One of the first signs that Israel was making a mistake was on Sunday, shortly after Prime Minister Naftali Bennett finished a call with Russian President Vladimir Putin. The official statement put out by the Israeli Prime Minister’s Office was short and concise. The two leaders, it said, spoke on the phone and discussed the “situation” in Ukraine.
The situation? As the PMO put out the statement, Russian missiles were raining down on Kyiv, Kharkiv and other parts of the embattled European country. A convoy dozens of miles long was making its way into Ukraine, aimed at the capital, and Israel’s leader had a call with the Russian invader about the situation?
In public comments since, Bennett has expressed sympathy with the people of Ukraine, who have been killed and displaced due to indiscriminate Russian attacks. He says he prays for peace and urges dialogue. A condemnation of Russia? That you won’t hear from Israel’s prime minister.
Who will you hear some words of censure from? Foreign Minister Yair Lapid. Last week, hours after the invasion, Lapid called the Russian attack a “serious violation of the international order” and said that “Israel condemns the attack.” But a few days later, after missiles struck near the Babyn Yar Holocaust memorial in Kyiv, Lapid was more careful. He said that Israel condemns the strike and calls for the memorial to be respected. Who attacked? Why they attacked? That, Lapid did not mention.
Government officials admit that the two heads of the coalition are playing something of a good cop/bad cop routine with Russia. When there is no alternative, Lapid is tough, while Bennett, who is responsible for direct ties with Putin, never mentions Russia.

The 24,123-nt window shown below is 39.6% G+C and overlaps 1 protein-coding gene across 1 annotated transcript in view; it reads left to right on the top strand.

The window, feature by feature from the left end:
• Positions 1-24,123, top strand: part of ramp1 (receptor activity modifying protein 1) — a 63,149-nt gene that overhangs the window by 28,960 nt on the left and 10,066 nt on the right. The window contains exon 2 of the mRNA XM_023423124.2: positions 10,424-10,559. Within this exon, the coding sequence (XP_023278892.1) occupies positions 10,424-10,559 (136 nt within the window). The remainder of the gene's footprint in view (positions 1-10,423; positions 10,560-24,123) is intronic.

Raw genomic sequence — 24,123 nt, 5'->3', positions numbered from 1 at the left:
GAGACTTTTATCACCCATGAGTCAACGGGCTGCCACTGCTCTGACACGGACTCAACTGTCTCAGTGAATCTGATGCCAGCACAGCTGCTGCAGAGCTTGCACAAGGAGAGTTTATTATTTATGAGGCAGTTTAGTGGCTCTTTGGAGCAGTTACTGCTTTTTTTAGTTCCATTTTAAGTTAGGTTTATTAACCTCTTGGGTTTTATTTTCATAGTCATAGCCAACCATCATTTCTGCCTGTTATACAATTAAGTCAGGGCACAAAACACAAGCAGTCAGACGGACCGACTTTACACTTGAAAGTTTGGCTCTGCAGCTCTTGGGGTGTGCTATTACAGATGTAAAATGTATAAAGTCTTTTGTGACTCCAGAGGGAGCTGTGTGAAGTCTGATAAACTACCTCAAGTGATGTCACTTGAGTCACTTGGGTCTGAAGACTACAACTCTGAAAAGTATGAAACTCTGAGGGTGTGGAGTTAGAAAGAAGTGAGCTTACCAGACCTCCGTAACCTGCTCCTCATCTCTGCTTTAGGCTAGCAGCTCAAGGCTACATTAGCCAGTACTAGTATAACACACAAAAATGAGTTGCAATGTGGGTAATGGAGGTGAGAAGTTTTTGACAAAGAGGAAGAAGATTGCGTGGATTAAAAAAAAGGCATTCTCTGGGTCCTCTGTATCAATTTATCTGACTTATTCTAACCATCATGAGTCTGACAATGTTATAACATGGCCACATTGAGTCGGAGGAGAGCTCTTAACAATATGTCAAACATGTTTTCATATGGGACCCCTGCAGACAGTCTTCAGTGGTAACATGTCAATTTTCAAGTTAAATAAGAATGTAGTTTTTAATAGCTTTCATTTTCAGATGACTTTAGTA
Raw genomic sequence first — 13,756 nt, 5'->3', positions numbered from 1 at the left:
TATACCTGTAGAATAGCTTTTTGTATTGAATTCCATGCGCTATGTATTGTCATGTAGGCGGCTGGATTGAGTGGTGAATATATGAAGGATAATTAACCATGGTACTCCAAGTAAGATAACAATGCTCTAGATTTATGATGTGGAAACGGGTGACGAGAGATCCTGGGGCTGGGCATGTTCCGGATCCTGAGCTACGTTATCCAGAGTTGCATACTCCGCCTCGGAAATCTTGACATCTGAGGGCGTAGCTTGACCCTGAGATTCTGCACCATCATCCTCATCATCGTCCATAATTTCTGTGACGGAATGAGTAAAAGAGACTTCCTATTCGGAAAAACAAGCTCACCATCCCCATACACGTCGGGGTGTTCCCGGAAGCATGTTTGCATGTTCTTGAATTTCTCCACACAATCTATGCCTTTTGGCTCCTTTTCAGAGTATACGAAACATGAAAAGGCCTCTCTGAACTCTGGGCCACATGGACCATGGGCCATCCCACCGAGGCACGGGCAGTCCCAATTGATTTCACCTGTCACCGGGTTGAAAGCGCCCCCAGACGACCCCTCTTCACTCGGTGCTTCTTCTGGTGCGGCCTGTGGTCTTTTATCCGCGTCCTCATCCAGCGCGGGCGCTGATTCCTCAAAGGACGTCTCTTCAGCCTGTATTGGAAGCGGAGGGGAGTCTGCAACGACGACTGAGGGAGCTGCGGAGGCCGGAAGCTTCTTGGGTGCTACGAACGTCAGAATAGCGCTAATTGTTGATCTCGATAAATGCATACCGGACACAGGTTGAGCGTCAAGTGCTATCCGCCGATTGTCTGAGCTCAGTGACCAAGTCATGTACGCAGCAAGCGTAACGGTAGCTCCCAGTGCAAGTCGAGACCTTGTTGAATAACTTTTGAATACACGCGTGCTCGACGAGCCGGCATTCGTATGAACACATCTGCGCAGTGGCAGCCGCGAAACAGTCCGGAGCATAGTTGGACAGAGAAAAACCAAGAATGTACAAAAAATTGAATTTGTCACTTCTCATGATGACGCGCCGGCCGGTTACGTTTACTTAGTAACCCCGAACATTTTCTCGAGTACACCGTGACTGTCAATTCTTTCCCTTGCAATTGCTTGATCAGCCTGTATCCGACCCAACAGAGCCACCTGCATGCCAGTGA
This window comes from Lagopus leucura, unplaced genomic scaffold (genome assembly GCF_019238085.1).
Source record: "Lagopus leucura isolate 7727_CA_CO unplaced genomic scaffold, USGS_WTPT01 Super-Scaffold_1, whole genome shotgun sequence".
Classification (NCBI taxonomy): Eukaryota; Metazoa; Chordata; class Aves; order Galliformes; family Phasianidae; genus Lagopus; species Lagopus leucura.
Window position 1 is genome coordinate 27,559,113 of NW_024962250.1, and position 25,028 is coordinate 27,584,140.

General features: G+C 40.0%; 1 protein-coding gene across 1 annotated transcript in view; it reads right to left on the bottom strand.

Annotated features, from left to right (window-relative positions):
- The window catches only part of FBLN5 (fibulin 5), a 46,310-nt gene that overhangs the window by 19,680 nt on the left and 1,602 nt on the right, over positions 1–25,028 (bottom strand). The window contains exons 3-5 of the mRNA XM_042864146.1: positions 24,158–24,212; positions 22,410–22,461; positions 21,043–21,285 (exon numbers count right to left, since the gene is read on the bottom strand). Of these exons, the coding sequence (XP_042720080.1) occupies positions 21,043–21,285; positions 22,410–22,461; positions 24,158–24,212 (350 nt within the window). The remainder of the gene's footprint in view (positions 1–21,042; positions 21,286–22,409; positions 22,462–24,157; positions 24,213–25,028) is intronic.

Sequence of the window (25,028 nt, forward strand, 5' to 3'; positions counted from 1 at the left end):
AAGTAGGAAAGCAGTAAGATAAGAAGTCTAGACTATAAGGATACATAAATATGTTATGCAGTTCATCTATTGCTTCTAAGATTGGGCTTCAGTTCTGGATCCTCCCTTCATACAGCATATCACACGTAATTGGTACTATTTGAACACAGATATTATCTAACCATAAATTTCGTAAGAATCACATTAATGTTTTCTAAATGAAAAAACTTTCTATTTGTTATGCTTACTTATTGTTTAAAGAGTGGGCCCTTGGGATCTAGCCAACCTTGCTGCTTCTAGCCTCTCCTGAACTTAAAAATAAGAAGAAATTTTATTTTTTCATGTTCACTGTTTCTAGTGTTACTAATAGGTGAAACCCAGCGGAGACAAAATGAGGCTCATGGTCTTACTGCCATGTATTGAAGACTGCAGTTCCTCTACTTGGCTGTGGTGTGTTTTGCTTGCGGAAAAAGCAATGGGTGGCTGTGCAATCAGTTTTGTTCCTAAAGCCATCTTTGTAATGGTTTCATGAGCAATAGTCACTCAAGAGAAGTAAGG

Even though it is factually true that Israel officially condemned Russia in Lapid’s original statement when war erupted and at the United Nations General Assembly, that narrative is not sticking.
There are a number of reasons why. The first is that Israel has been stammering about the Russian invasion of Ukraine since before it began. This applies to Bennett, Lapid and even President Isaac Herzog.
Government officials are frightened to talk about Russia even on the phone, they start speaking in hushed tones if you ask about Russia, as if a foreign intelligence agency, which might already be eavesdropping, won’t hear.
This incoherent policy was evident last Friday when the United States asked its allies to sign on to a Security Council resolution to condemn Russia – Israel refused. It later voted in the UN General Assembly to condemn Moscow, but the image of a country unwilling to stand with the West had already been made.
Even at the General Assembly debate, Israel’s Ambassador to the UN, Gilad Erdan, was missing. Instead, the deputy ambassador represented Israel. Erdan’s absence raised eyebrows.
In Jerusalem, diplomatic officials explained that it had to do with a concern that he would not stick to the government’s message. To the world though, it looked like Israel had downgraded the messenger to soften the blow to Russia.
IN DIPLOMACY, appearances mean a lot. On Tuesday, Rep. Sen. Lindsey Graham, who said of himself that there is “no bigger fan of Israel than Lindsey Graham,” that he will get on the phone with Israel to urge the country to get serious about Ukraine and to even provide weapons.
Later that day, CNN interviewed former secretary of defense William Cohen who also expressed his deep disappointment with Israel’s position.
“Now it comes down to are you with the Russians or are you with the United States and the West? They do have to make a decision here,” Cohen said about Israel.